- the maintenance of any accommodation owned or under their management and control to ensure the health and safety of workers occupying the premises.
Duty to consult, cooperate and coordinate (sections 46–49)
Duty holders with shared responsibilities must work together to make sure someone does what is needed. This requires consultation, cooperation and coordination between duty holders.
For example, there may be a number of different duty holders involved in influencing how work is carried out (that is suppliers, contractors and building owners). If more than one person has a health and safety duty for the same matter, they must consult, cooperate and coordinate activities, so far as is reasonably practicable, in relation to the matter. Each must share health and safety information in a timely manner and cooperate to meet their shared health and safety obligations.
The duty to consult does not require agreement, although each duty holder retains responsibility for discharging their health and safety duty.
Each employer must, so far as is reasonably practicable, consult with workers and health and safety representatives (if any) about matters that directly affect them. This duty extends to consulting with all kinds of workers not just the employer’s own employees, including any contractors and their workers, employees of labour hire companies, students on work experience, apprentices and trainees.
Duty of Employers with management or control of workplaces
An employer with management or control of a workplace must ensure, so far as is reasonably practicable, that the workplace and anything arising from the workplace does not put at risk the health or safety of any person.
Duty of Employers with management or control of fixtures, fittings or plant at workplaces
An employer with management or control of fixtures, fittings or plant at a workplace must ensure, so far as is reasonably practicable, that the fixtures, fittings and plant do not put at risk the health and safety of any person. An employer that installs, erects or commissions plant or structures must ensure all workplace activity relating to the plant or structure (including its decommissioning or dismantling) is, so far as is reasonably practicable, without risks to health and safety.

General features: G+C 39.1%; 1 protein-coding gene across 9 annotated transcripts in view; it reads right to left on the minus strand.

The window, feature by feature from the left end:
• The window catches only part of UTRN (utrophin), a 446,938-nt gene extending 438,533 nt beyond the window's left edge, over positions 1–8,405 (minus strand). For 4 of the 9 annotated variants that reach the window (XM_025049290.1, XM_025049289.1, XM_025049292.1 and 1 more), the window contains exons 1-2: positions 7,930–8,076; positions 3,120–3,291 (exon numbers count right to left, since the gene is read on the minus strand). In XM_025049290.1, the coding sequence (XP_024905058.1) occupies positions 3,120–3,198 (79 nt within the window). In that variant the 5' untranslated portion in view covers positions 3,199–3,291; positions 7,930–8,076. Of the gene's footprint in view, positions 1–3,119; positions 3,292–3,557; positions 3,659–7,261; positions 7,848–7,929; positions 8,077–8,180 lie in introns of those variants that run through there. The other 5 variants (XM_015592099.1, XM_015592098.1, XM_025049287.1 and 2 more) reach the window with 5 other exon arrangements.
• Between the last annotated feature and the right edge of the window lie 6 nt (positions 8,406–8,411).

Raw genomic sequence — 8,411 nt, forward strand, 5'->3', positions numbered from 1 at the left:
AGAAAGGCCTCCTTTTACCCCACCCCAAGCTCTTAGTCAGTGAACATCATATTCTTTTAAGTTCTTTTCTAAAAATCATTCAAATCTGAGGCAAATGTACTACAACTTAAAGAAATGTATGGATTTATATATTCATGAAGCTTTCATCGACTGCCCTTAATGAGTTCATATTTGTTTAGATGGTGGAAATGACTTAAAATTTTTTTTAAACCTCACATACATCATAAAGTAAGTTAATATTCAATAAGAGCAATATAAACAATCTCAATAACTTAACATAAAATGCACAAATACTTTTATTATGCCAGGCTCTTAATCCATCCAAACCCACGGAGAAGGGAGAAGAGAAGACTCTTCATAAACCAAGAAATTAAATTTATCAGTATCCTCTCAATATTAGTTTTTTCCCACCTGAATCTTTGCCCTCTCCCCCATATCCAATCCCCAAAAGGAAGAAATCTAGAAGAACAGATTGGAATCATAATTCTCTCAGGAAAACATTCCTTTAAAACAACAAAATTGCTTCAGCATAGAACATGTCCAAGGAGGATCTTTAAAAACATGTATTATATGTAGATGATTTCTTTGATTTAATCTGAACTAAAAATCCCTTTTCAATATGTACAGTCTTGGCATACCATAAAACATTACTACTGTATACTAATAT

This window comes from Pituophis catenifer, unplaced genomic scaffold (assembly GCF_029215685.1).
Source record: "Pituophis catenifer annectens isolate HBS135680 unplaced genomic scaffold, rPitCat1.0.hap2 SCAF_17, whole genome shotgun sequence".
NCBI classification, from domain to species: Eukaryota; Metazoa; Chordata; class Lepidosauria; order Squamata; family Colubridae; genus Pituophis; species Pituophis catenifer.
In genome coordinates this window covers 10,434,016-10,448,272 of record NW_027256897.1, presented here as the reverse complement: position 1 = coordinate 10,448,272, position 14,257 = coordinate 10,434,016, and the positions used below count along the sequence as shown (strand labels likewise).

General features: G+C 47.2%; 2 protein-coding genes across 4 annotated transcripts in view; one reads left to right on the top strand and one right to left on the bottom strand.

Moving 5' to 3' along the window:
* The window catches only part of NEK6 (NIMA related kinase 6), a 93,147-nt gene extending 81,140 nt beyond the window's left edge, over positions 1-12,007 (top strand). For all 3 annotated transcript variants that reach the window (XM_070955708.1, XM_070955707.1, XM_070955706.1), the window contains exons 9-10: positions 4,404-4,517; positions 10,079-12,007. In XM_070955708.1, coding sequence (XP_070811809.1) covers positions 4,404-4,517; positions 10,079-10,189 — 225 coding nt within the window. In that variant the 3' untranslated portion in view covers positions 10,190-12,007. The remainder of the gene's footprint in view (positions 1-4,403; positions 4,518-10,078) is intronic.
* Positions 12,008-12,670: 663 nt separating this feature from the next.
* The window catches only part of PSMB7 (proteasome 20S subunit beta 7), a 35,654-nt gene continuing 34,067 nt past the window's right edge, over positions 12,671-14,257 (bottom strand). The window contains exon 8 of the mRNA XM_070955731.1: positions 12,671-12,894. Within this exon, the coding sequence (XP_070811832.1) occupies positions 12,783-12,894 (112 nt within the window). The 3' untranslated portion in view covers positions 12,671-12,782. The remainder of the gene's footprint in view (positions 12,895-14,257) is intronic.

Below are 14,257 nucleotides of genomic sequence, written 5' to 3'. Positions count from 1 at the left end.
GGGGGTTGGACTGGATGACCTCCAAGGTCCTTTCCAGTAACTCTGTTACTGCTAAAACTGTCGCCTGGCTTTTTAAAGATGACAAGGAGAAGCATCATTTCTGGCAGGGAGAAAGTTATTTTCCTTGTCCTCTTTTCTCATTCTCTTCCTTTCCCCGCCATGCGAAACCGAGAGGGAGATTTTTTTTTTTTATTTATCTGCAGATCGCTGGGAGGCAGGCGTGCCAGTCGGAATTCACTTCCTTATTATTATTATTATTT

DUTIES OF OFFICERS (section 27)
Officers of corporations and other organisations must manage corporate risks — including work health and safety risks. An officer of an employer must exercise due diligence to ensure the employer complies with its health and safety duties. This duty relates to the strategic, structural, policy and key resourcing decisions; that is, how the place is run. Due diligence includes taking reasonable steps to:
- acquire and keep up to date knowledge on work health and safety matters.
- understand the nature and operations of the work and associated hazards and risks.
- ensure the employer has, and uses, appropriate resources and processes to eliminate or minimise risks to work health and safety.
- ensure the employer has appropriate processes to receive and consider information about work-related incidents, hazards and risks, and to respond in a timely manner.
- ensure the employer has, and implements, processes for complying with its duties and obligations (for example, reports notifiable incidents, consults with workers, complies with notices, provides appropriate training and instruction and ensures health and safety representatives receive training entitlements).
- verify the provision and use of the relevant resources and processes.
An officer may be charged with an offence under the WHS Act whether or not the PCBU has been convicted or found guilty of an offence under the Act. For further information refer to the interpretative guideline on officers available on the https://www.safeworkaustralia.gov.au/duties-tool at the Work Safe website.